Nearly all the simulations that use computers are carried out by changing large numbers of parameters or model. This trial-and-error process may be performed several thousand or several tens of thousands of times, which results in an enormous amount of data. An ongoing concern for many researchers is the effort required for managing this information manually and the time required to input the information for later retrieval of data. RIKEN Center for Computational Science (R-CCS) has developed an Organizing Assistant for Comprehensive and Interactive Simulations (OACIS) with an aim to address these problems.
The main feature of OACIS is that it automates much of the common work involved during performing simulations, such as logging in to the remote hosts, creating directories, building execution scripts, sending results, conducting analysis, and managing the information.
It features a versatile and easy-to-use interface that simplifies the use of these functions.
In previous management tools, it was necessary to define a workflow by inserting parameters into the scripts one-by-one, which is no longer required with OACIS. Jobs can be executed simply by selecting the parameters and other settings via internet. Thus, OACIS will allow the essential trial-and-error simulations to be executed more rapidly and in greater quantities in the initial stages of the study, particularly when the conventional procedures have not yet been determined. OACIS includes a function that displays an image of the managed simulation along with the parameters in the form of a correlation diagram. This not only facilitates the execution and management but also facilitates the casual comparison and analysis of data.
Hiroyasu Matsushima, of the National Institute of Advanced Industrial Science and Technology, simulated an evacuation in Kamakura City. In Kamakura, there is a stark contrast between the populations during the day and night. Thus, this simulation was carried out with detailed settings, taking into account the state of congestion and number of evacuees based on the time of evacuation during a disaster. The geographical factors were also considered. The results were statistically analyzed using the design of experiment method. Based on their analysis, a model was derived to provide a highly reliable and effective evacuation guidance.
An evacuation simulation during a disaster at Kamakura City. The evacuation takes place toward the evacuation points designated by the agents represented by the green points on the road.
OACIS played a key role in executing and analyzing this evacuation simulation. Matsushima, who simulated a large number of situations in his research, highly rated the functionality of OACIS as it operates in a browser, allows simple parameter entry, and makes it easy to retrieve, analyze, and manage the test results.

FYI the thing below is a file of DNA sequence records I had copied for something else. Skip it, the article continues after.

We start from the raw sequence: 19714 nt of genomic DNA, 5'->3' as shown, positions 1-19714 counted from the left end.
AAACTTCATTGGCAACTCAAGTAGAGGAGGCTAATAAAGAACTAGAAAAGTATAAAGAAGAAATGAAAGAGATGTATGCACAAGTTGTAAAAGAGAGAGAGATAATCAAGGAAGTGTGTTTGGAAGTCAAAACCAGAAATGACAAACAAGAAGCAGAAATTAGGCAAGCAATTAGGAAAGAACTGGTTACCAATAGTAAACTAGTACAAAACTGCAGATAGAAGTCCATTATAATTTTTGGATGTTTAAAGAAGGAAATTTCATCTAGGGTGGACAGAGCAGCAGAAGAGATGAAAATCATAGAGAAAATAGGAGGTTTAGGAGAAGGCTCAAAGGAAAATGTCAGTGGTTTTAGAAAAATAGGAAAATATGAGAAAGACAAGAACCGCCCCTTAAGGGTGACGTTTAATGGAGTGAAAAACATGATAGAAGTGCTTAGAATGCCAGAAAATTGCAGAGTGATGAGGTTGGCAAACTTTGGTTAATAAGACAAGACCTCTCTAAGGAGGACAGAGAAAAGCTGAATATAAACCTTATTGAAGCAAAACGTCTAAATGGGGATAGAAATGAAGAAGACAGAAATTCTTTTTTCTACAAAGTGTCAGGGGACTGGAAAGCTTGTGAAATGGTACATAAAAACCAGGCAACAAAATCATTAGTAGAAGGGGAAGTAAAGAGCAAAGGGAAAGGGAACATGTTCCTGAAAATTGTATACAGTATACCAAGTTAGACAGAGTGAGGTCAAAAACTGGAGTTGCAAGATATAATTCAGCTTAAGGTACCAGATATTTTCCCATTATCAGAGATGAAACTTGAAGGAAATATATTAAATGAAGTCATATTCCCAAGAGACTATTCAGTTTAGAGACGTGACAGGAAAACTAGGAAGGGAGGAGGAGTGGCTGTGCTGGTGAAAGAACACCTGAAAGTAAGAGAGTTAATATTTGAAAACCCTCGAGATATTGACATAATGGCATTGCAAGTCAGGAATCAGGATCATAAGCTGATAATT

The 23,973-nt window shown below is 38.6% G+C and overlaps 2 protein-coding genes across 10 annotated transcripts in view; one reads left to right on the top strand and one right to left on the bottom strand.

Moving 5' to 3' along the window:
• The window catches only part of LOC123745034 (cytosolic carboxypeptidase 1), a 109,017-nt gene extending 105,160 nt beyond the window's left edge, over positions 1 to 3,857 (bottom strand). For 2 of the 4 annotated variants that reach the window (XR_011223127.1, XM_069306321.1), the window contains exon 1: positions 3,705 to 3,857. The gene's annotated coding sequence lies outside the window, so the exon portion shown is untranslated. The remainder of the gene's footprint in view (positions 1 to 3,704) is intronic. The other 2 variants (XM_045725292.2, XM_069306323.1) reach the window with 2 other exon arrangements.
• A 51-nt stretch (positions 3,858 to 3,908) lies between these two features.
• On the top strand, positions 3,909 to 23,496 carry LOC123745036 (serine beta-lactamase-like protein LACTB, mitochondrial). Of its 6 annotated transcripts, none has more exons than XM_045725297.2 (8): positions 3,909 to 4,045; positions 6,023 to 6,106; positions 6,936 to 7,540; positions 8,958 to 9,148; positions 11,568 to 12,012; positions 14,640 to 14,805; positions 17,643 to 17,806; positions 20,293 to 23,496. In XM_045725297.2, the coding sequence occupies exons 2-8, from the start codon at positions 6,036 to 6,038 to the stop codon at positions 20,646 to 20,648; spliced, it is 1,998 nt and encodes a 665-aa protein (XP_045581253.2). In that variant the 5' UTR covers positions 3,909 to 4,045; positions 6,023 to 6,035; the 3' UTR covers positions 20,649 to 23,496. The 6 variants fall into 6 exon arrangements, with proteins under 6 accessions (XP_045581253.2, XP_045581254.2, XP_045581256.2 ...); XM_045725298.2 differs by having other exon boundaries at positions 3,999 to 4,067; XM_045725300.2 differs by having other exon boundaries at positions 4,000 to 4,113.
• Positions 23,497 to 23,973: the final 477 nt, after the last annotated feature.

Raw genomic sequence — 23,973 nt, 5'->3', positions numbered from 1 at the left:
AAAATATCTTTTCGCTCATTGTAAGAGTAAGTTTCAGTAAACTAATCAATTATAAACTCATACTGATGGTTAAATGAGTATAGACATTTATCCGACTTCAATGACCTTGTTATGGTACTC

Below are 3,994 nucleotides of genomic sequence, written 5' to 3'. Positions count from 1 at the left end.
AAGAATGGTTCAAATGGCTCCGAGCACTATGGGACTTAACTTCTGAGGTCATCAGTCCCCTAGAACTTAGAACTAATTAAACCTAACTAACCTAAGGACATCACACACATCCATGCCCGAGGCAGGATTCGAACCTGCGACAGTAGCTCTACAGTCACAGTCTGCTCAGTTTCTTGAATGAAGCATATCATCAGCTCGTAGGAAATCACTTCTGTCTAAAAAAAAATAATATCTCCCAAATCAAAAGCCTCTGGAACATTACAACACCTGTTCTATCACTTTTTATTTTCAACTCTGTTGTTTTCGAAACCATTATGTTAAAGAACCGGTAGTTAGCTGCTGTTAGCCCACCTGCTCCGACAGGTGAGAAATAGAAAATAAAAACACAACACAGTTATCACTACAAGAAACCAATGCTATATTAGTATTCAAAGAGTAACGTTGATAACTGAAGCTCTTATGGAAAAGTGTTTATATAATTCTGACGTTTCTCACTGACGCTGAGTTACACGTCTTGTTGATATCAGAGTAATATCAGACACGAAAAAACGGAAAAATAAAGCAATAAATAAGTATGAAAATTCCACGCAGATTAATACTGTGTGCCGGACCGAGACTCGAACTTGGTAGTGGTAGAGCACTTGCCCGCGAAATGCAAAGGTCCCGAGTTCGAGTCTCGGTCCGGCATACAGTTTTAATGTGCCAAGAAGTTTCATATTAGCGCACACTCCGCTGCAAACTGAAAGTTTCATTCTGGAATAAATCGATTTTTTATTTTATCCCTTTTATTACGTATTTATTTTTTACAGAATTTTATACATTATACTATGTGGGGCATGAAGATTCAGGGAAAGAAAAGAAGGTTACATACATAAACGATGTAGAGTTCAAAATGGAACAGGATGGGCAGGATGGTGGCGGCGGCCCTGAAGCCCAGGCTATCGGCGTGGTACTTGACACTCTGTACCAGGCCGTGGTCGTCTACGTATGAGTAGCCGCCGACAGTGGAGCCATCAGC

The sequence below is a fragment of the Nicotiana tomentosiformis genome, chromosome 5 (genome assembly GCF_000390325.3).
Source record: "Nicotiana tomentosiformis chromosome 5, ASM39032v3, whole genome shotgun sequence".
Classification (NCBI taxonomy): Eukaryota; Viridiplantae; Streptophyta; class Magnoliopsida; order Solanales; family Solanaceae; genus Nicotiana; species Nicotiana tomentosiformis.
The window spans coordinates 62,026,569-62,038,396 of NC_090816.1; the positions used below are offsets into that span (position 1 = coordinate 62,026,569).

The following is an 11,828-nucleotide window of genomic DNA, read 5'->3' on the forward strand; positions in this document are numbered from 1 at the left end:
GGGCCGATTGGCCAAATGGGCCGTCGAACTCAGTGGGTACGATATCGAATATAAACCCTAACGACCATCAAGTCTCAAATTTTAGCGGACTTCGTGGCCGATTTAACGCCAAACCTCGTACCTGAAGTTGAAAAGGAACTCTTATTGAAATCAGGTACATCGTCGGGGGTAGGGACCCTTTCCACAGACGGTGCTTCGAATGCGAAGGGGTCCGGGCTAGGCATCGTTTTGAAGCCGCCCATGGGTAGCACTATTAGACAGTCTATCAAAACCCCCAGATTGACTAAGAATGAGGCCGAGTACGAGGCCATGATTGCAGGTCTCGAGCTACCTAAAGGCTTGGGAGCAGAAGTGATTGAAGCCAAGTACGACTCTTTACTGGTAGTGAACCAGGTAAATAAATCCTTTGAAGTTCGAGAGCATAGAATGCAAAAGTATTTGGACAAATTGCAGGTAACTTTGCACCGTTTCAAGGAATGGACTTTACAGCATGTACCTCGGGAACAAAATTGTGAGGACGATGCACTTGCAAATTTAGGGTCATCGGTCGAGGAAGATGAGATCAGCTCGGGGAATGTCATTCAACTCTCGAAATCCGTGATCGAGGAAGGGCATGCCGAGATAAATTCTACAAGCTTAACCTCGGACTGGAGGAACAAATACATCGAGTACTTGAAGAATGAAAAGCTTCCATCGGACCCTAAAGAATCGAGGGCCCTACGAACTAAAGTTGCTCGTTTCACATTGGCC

He says that; “I really appreciate its ability of not only executing a large number of simulations but also for managing them consistently. In particular, there is a function to allow the user to visualize the relation between a parameter and results in the form of a graph. This is extremely convenient when I need to confirm the general test trends and to extract results that I am particularly interested in. Another main feature of the OACIS API(*) is that it can be easily extended to different applications. I am using it not only for the social simulations but also to optimize evolutionary computation. In the near future, machine learning will enable the software to handle an even larger number of parameters owing to the recent developments in the field of machine learning.”
(*)API: Application Programming Interface. OACIS not only operates in a browser but also can be used to automate operations in script languages such as Ruby or Python.
Till date, many researchers have independently written scripts and managed them manually to perform computerized simulations. OACIS eliminates the effort required in writing these scripts and thus facilitating error-free computational simulations.
As OACIS speeds up procedures through automation, researchers have more time to concentrate on the important aspects of their research. More simulation attempts can be made by further simplifying the parameter entry, which will enable more situations emerging from more possibilities and more ideas will be simulated.
The greatest strength of OACIS is its versatility. This is an open-source software and can be constructed swiftly in UNIX environment. Thus, it can be applied at any research site where computational simulation is required.
In future, OACIS will ultimately provide more opportunities for simulation and more time for research. As OACIS continues to evolve, the scope of its application will continue to widen.